The brain-in-a-vat analogy still rests on the fact that the brain, and the vat (along with the wires connected to the brain, and the computer that creates the stimuli to fool the brain - and the power supply, etc, etc - even the people who built the computer, etc) actually exist.

That they have a physical reality.

In any iteration of Descartes' Dilemma, *something* has to exist - which then raises the question of how it came into existence.

This is why I think that hard solipsism - if not solipsism per se - doesn't hold true.

Vic 2.0 wrote:Now, I did respond to every argument I could glean from Mars Cynadonia's post. But I will do it again:

"That the external physical reality we can perceive with our sense is equivalent to a metaphysical reality that we can perceive only through intuition."

The problem is that it ISN'T intuition we're talking about, but an actual sensing OF the moral realm. A feeling, but not in the sense of "This doesn't feel right". A sense, but not in the same way as the phrase "common sense". We do not say "It makes sense and sounds right to me that 'It's wrong to rape little girls'". Rather, we say "I can SENSE that it's wrong to rape little girls". And that's not to mention the presumption that the external physical "reality" is indeed real, which is the entire point of bringing up skepticism of our "physical" senses.

I get the sense - pun intended - that you believe some sort of metaphysical equivalent of the body exists - ie, the soul - which contains the "moral sense" as an actual "thing", rather than the qualia.of morality.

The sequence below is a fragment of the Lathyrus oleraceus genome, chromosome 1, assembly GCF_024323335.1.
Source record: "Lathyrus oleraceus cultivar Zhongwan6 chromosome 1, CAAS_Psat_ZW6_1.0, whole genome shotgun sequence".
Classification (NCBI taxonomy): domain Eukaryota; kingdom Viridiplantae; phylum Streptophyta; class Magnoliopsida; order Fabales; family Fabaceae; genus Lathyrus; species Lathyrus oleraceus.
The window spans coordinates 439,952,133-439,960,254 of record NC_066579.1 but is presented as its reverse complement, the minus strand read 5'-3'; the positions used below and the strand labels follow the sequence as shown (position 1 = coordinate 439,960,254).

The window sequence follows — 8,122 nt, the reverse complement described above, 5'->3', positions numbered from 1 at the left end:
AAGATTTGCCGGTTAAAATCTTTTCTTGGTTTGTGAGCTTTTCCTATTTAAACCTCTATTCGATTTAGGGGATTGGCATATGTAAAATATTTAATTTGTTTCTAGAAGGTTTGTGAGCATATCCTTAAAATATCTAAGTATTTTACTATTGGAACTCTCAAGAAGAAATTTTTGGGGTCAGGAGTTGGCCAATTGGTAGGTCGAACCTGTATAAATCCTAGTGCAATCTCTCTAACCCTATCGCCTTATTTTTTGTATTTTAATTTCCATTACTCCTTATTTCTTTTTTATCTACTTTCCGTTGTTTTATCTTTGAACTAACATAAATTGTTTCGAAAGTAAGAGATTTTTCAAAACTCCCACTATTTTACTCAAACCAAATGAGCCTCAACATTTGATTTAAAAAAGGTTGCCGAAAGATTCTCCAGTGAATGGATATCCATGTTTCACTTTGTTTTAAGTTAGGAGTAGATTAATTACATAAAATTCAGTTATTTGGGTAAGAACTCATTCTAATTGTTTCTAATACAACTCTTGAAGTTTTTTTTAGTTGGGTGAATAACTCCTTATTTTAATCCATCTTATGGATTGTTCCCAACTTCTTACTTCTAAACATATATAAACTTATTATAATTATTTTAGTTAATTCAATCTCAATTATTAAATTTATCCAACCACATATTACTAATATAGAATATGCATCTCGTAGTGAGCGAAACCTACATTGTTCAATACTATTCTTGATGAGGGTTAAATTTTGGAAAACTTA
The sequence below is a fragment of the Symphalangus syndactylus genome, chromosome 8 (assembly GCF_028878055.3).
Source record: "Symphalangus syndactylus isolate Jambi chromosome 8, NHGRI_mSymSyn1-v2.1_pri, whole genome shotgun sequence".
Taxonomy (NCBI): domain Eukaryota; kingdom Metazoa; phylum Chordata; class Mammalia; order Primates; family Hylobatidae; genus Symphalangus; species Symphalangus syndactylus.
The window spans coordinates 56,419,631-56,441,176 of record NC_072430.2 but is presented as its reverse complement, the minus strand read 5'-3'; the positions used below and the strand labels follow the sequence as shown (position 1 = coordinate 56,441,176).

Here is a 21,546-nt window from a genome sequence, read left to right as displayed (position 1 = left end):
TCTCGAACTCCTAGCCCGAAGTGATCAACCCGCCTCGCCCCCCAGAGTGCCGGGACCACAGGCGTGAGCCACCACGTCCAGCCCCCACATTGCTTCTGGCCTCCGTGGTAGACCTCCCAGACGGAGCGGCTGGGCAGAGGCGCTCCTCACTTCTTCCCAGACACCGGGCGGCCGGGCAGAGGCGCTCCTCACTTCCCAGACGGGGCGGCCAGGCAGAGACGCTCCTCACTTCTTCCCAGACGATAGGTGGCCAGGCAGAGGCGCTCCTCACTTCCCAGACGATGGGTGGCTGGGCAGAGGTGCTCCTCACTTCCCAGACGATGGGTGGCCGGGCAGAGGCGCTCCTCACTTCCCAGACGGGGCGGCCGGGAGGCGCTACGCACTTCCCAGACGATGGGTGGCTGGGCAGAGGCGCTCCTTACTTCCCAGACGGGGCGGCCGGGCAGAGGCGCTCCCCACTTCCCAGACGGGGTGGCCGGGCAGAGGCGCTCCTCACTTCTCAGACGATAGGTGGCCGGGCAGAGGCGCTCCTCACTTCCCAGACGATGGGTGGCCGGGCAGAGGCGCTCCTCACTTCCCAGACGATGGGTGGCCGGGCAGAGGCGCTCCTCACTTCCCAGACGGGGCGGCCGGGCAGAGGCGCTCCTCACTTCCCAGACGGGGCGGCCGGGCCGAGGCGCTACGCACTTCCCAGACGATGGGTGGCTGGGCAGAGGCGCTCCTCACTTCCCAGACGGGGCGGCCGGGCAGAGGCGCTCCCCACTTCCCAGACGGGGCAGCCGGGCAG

You're making the same error as Descartes - where he assumed that the mind was a separate entity from the body (dualism), you're assuming that the "sense of morality" is separate from our physical senses.

Vic 2.0 wrote:And if something cannot be falsified, then it's simply the matter of fact that you can't disprove it, and therefore where WOULD you get the justification for saying it's false?

For the same reason, from where would you get the justification for saying it's true?

Vic 2.0 wrote:"Also, it's true that evidence of absence does not show that X is false. But until X is shown to be true, we can surely assume it is not true(by this I don't mean I make the positive assertion that it is false but merely withholding the attribute of being true)"

Well see, those are two different things, or wordplay to make an irrational stance sound more rational than it is.

I would also say that even if the concept of this all being a simulated world was thought up by people with an agenda (intentionally coming up with an unfalsifiable theory), it would do nothing to refute the argument itself (that everything could very well be a simulation). To suggest otherwise is to commit the genetic fallacy. For example, if I say "Kids whose parents do not stay together are more likely to be unsuccessful in life" purely because I have an unhealthy obsession with marriage being strictly adhered to, it still wouldn't mean that the statement itself was wrong.

Oh, and BTW, the "vat apple" analogy isn't a very strong one, it seems to me, because we don't know of such an object existing but we do in fact know that electrodes can stimulate the human brain to make a person "see", "hear", etc. things that are not there. So we know it's possible in a very different way, than just being LOGICALLY possible.

"P.S. Hackenslash will probably castrate me for the physics nonsense I've just spewed."